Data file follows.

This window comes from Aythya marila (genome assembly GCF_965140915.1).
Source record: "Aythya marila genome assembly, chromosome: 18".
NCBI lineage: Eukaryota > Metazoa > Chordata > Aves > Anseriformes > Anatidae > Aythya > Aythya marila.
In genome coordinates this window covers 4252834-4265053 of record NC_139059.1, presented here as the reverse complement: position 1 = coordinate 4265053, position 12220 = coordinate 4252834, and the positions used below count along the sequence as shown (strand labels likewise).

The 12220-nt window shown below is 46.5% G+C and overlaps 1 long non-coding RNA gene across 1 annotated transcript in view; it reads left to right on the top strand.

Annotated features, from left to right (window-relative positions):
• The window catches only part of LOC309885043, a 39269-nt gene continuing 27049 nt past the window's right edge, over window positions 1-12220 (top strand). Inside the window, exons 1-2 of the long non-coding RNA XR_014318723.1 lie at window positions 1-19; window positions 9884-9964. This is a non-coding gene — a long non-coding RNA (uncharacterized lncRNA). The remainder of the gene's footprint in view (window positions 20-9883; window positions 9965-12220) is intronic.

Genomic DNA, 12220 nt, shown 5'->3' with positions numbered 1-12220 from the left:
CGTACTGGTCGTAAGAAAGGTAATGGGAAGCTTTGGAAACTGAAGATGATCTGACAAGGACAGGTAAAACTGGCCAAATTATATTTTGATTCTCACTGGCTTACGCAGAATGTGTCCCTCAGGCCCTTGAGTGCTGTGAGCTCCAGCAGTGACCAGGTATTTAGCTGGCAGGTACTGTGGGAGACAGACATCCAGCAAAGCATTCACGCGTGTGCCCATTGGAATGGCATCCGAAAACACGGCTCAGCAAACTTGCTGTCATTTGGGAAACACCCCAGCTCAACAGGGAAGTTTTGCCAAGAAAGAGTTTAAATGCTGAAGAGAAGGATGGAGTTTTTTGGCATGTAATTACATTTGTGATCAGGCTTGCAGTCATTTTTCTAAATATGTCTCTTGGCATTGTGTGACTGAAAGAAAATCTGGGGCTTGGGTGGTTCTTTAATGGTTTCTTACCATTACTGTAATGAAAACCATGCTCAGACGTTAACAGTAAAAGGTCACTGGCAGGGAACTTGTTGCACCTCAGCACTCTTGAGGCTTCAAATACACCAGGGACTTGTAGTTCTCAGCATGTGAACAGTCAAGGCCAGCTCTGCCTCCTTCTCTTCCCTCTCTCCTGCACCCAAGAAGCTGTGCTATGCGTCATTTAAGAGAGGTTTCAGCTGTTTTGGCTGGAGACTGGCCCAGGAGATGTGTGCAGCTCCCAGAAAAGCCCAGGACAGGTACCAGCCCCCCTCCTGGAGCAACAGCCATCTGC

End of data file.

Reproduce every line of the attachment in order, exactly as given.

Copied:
This window comes from Aythya marila (genome assembly GCF_965140915.1).
Source record: "Aythya marila genome assembly, chromosome: 18".
NCBI lineage: Eukaryota > Metazoa > Chordata > Aves > Anseriformes > Anatidae > Aythya > Aythya marila.
In genome coordinates this window covers 4252834-4265053 of record NC_139059.1, presented here as the reverse complement: position 1 = coordinate 4265053, position 12220 = coordinate 4252834, and the positions used below count along the sequence as shown (strand labels likewise).

The 12220-nt window shown below is 46.5% G+C and overlaps 1 long non-coding RNA gene across 1 annotated transcript in view; it reads left to right on the top strand.

Annotated features, from left to right (window-relative positions):
• The window catches only part of LOC309885043, a 39269-nt gene continuing 27049 nt past the window's right edge, over window positions 1-12220 (top strand). Inside the window, exons 1-2 of the long non-coding RNA XR_014318723.1 lie at window positions 1-19; window positions 9884-9964. This is a non-coding gene — a long non-coding RNA (uncharacterized lncRNA). The remainder of the gene's footprint in view (window positions 20-9883; window positions 9965-12220) is intronic.

Genomic DNA, 12220 nt, shown 5'->3' with positions numbered 1-12220 from the left:
CGTACTGGTCGTAAGAAAGGTAATGGGAAGCTTTGGAAACTGAAGATGATCTGACAAGGACAGGTAAAACTGGCCAAATTATATTTTGATTCTCACTGGCTTACGCAGAATGTGTCCCTCAGGCCCTTGAGTGCTGTGAGCTCCAGCAGTGACCAGGTATTTAGCTGGCAGGTACTGTGGGAGACAGACATCCAGCAAAGCATTCACGCGTGTGCCCATTGGAATGGCATCCGAAAACACGGCTCAGCAAACTTGCTGTCATTTGGGAAACACCCCAGCTCAACAGGGAAGTTTTGCCAAGAAAGAGTTTAAATGCTGAAGAGAAGGATGGAGTTTTTTGGCATGTAATTACATTTGTGATCAGGCTTGCAGTCATTTTTCTAAATATGTCTCTTGGCATTGTGTGACTGAAAGAAAATCTGGGGCTTGGGTGGTTCTTTAATGGTTTCTTACCATTACTGTAATGAAAACCATGCTCAGACGTTAACAGTAAAAGGTCACTGGCAGGGAACTTGTTGCACCTCAGCACTCTTGAGGCTTCAAATACACCAGGGACTTGTAGTTCTCAGCATGTGAACAGTCAAGGCCAGCTCTGCCTCCTTCTCTTCCCTCTCTCCTGCACCCAAGAAGCTGTGCTATGCGTCATTTAAGAGAGGTTTCAGCTGTTTTGGCTGGAGACTGGCCCAGGAGATGTGTGCAGCTCCCAGAAAAGCCCAGGACAGGTACCAGCCCCCCTCCTGGAGCAACAGCCATCTGC